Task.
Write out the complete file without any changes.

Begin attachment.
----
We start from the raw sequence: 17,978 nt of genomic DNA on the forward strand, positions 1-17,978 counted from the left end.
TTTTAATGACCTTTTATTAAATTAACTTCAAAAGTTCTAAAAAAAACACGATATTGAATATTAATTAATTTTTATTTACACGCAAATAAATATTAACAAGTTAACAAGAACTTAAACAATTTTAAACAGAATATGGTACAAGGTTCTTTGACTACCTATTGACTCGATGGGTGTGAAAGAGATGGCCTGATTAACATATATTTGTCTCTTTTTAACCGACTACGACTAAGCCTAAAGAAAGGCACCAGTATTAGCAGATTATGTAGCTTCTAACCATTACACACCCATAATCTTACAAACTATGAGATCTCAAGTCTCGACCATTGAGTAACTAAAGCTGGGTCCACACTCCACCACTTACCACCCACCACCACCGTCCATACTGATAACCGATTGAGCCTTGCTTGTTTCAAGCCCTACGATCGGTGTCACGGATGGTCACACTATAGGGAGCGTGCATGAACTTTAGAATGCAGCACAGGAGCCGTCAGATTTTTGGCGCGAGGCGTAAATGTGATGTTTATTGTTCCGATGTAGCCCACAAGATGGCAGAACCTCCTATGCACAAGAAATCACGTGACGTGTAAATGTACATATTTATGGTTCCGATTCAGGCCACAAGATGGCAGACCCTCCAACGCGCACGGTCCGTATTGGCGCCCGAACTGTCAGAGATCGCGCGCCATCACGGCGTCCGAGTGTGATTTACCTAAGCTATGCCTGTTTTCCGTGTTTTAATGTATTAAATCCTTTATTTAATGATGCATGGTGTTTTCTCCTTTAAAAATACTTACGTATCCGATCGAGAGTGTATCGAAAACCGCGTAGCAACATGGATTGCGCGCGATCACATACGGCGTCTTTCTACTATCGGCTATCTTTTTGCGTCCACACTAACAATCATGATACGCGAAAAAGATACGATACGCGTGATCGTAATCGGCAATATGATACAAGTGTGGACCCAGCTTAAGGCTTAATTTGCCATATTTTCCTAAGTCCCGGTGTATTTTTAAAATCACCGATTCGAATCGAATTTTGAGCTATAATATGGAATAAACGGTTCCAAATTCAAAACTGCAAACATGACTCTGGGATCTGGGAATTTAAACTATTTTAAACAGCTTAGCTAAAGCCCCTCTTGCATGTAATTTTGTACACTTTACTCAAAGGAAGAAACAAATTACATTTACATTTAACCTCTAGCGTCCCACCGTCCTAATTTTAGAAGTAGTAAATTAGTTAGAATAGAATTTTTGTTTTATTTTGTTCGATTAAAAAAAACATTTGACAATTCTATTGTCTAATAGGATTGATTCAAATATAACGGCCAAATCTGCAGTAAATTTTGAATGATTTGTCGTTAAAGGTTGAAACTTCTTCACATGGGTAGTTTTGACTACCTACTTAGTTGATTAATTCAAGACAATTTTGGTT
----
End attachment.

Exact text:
We start from the raw sequence: 17,978 nt of genomic DNA on the forward strand, positions 1-17,978 counted from the left end.
TTTTAATGACCTTTTATTAAATTAACTTCAAAAGTTCTAAAAAAAACACGATATTGAATATTAATTAATTTTTATTTACACGCAAATAAATATTAACAAGTTAACAAGAACTTAAACAATTTTAAACAGAATATGGTACAAGGTTCTTTGACTACCTATTGACTCGATGGGTGTGAAAGAGATGGCCTGATTAACATATATTTGTCTCTTTTTAACCGACTACGACTAAGCCTAAAGAAAGGCACCAGTATTAGCAGATTATGTAGCTTCTAACCATTACACACCCATAATCTTACAAACTATGAGATCTCAAGTCTCGACCATTGAGTAACTAAAGCTGGGTCCACACTCCACCACTTACCACCCACCACCACCGTCCATACTGATAACCGATTGAGCCTTGCTTGTTTCAAGCCCTACGATCGGTGTCACGGATGGTCACACTATAGGGAGCGTGCATGAACTTTAGAATGCAGCACAGGAGCCGTCAGATTTTTGGCGCGAGGCGTAAATGTGATGTTTATTGTTCCGATGTAGCCCACAAGATGGCAGAACCTCCTATGCACAAGAAATCACGTGACGTGTAAATGTACATATTTATGGTTCCGATTCAGGCCACAAGATGGCAGACCCTCCAACGCGCACGGTCCGTATTGGCGCCCGAACTGTCAGAGATCGCGCGCCATCACGGCGTCCGAGTGTGATTTACCTAAGCTATGCCTGTTTTCCGTGTTTTAATGTATTAAATCCTTTATTTAATGATGCATGGTGTTTTCTCCTTTAAAAATACTTACGTATCCGATCGAGAGTGTATCGAAAACCGCGTAGCAACATGGATTGCGCGCGATCACATACGGCGTCTTTCTACTATCGGCTATCTTTTTGCGTCCACACTAACAATCATGATACGCGAAAAAGATACGATACGCGTGATCGTAATCGGCAATATGATACAAGTGTGGACCCAGCTTAAGGCTTAATTTGCCATATTTTCCTAAGTCCCGGTGTATTTTTAAAATCACCGATTCGAATCGAATTTTGAGCTATAATATGGAATAAACGGTTCCAAATTCAAAACTGCAAACATGACTCTGGGATCTGGGAATTTAAACTATTTTAAACAGCTTAGCTAAAGCCCCTCTTGCATGTAATTTTGTACACTTTACTCAAAGGAAGAAACAAATTACATTTACATTTAACCTCTAGCGTCCCACCGTCCTAATTTTAGAAGTAGTAAATTAGTTAGAATAGAATTTTTGTTTTATTTTGTTCGATTAAAAAAAACATTTGACAATTCTATTGTCTAATAGGATTGATTCAAATATAACGGCCAAATCTGCAGTAAATTTTGAATGATTTGTCGTTAAAGGTTGAAACTTCTTCACATGGGTAGTTTTGACTACCTACTTAGTTGATTAATTCAAGACAATTTTGGTT